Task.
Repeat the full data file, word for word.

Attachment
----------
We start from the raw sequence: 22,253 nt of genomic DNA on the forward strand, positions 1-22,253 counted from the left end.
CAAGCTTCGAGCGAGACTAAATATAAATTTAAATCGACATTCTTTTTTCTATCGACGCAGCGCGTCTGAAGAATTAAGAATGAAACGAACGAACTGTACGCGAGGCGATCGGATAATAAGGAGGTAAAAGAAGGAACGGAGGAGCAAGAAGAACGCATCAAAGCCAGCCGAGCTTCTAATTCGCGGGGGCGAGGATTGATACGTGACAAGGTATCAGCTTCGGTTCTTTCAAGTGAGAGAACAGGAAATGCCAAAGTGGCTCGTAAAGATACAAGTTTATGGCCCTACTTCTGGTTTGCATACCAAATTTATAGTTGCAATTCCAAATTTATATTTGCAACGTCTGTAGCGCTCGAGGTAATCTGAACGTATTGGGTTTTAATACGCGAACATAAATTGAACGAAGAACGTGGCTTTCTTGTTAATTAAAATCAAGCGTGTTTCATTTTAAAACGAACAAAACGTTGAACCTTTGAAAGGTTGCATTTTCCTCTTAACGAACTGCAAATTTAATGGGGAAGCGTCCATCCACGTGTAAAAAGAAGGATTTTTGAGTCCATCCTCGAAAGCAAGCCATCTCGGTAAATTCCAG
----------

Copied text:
We start from the raw sequence: 22,253 nt of genomic DNA on the forward strand, positions 1-22,253 counted from the left end.
CAAGCTTCGAGCGAGACTAAATATAAATTTAAATCGACATTCTTTTTTCTATCGACGCAGCGCGTCTGAAGAATTAAGAATGAAACGAACGAACTGTACGCGAGGCGATCGGATAATAAGGAGGTAAAAGAAGGAACGGAGGAGCAAGAAGAACGCATCAAAGCCAGCCGAGCTTCTAATTCGCGGGGGCGAGGATTGATACGTGACAAGGTATCAGCTTCGGTTCTTTCAAGTGAGAGAACAGGAAATGCCAAAGTGGCTCGTAAAGATACAAGTTTATGGCCCTACTTCTGGTTTGCATACCAAATTTATAGTTGCAATTCCAAATTTATATTTGCAACGTCTGTAGCGCTCGAGGTAATCTGAACGTATTGGGTTTTAATACGCGAACATAAATTGAACGAAGAACGTGGCTTTCTTGTTAATTAAAATCAAGCGTGTTTCATTTTAAAACGAACAAAACGTTGAACCTTTGAAAGGTTGCATTTTCCTCTTAACGAACTGCAAATTTAATGGGGAAGCGTCCATCCACGTGTAAAAAGAAGGATTTTTGAGTCCATCCTCGAAAGCAAGCCATCTCGGTAAATTCCAG